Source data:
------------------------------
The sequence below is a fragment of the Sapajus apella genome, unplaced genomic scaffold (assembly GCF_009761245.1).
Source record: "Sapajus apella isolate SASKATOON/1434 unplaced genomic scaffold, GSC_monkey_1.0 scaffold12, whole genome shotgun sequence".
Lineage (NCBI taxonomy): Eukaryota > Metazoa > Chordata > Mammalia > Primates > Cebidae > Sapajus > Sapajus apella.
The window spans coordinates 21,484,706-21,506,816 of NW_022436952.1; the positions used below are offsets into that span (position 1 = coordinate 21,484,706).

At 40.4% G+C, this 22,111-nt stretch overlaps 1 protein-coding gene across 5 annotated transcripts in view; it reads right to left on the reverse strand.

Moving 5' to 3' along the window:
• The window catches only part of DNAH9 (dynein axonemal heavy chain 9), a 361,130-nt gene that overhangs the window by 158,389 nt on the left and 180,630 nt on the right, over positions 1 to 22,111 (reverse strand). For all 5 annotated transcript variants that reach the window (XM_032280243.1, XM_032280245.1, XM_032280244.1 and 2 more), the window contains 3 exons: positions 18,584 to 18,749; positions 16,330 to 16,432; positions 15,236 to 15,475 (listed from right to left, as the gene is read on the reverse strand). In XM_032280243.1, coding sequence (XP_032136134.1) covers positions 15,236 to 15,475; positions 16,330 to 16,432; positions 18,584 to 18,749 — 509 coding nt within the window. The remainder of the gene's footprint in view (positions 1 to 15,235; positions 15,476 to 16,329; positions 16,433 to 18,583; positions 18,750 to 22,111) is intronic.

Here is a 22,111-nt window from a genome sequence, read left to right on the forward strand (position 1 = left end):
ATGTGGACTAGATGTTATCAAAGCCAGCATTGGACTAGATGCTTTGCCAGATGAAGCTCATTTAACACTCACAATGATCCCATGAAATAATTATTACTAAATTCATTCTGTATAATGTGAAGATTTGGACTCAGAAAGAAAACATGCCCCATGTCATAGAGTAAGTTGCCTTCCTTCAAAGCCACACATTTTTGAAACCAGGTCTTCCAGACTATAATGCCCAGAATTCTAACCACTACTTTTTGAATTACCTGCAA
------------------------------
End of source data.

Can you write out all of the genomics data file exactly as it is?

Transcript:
The sequence below is a fragment of the Sapajus apella genome, unplaced genomic scaffold (assembly GCF_009761245.1).
Source record: "Sapajus apella isolate SASKATOON/1434 unplaced genomic scaffold, GSC_monkey_1.0 scaffold12, whole genome shotgun sequence".
Lineage (NCBI taxonomy): Eukaryota > Metazoa > Chordata > Mammalia > Primates > Cebidae > Sapajus > Sapajus apella.
The window spans coordinates 21,484,706-21,506,816 of NW_022436952.1; the positions used below are offsets into that span (position 1 = coordinate 21,484,706).

At 40.4% G+C, this 22,111-nt stretch overlaps 1 protein-coding gene across 5 annotated transcripts in view; it reads right to left on the reverse strand.

Moving 5' to 3' along the window:
• The window catches only part of DNAH9 (dynein axonemal heavy chain 9), a 361,130-nt gene that overhangs the window by 158,389 nt on the left and 180,630 nt on the right, over positions 1 to 22,111 (reverse strand). For all 5 annotated transcript variants that reach the window (XM_032280243.1, XM_032280245.1, XM_032280244.1 and 2 more), the window contains 3 exons: positions 18,584 to 18,749; positions 16,330 to 16,432; positions 15,236 to 15,475 (listed from right to left, as the gene is read on the reverse strand). In XM_032280243.1, coding sequence (XP_032136134.1) covers positions 15,236 to 15,475; positions 16,330 to 16,432; positions 18,584 to 18,749 — 509 coding nt within the window. The remainder of the gene's footprint in view (positions 1 to 15,235; positions 15,476 to 16,329; positions 16,433 to 18,583; positions 18,750 to 22,111) is intronic.

Here is a 22,111-nt window from a genome sequence, read left to right on the forward strand (position 1 = left end):
ATGTGGACTAGATGTTATCAAAGCCAGCATTGGACTAGATGCTTTGCCAGATGAAGCTCATTTAACACTCACAATGATCCCATGAAATAATTATTACTAAATTCATTCTGTATAATGTGAAGATTTGGACTCAGAAAGAAAACATGCCCCATGTCATAGAGTAAGTTGCCTTCCTTCAAAGCCACACATTTTTGAAACCAGGTCTTCCAGACTATAATGCCCAGAATTCTAACCACTACTTTTTGAATTACCTGCAA